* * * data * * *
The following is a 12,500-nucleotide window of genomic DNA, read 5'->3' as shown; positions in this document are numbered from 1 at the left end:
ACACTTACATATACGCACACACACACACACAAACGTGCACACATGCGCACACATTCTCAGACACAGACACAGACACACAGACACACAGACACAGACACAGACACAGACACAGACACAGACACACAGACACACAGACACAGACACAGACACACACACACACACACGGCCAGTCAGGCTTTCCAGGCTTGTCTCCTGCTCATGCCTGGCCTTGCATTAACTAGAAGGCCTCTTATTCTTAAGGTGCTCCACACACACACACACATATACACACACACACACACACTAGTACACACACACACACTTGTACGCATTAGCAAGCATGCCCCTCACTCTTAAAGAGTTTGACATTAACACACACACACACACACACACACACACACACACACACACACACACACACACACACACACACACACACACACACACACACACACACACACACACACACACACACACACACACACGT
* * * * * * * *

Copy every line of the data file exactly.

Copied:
The following is a 12,500-nucleotide window of genomic DNA, read 5'->3' as shown; positions in this document are numbered from 1 at the left end:
ACACTTACATATACGCACACACACACACACAAACGTGCACACATGCGCACACATTCTCAGACACAGACACAGACACACAGACACACAGACACAGACACAGACACAGACACAGACACAGACACACAGACACACAGACACAGACACAGACACACACACACACACACGGCCAGTCAGGCTTTCCAGGCTTGTCTCCTGCTCATGCCTGGCCTTGCATTAACTAGAAGGCCTCTTATTCTTAAGGTGCTCCACACACACACACACATATACACACACACACACACACTAGTACACACACACACACTTGTACGCATTAGCAAGCATGCCCCTCACTCTTAAAGAGTTTGACATTAACACACACACACACACACACACACACACACACACACACACACACACACACACACACACACACACACACACACACACACACACACACACACACACACACACACACACACACACACGT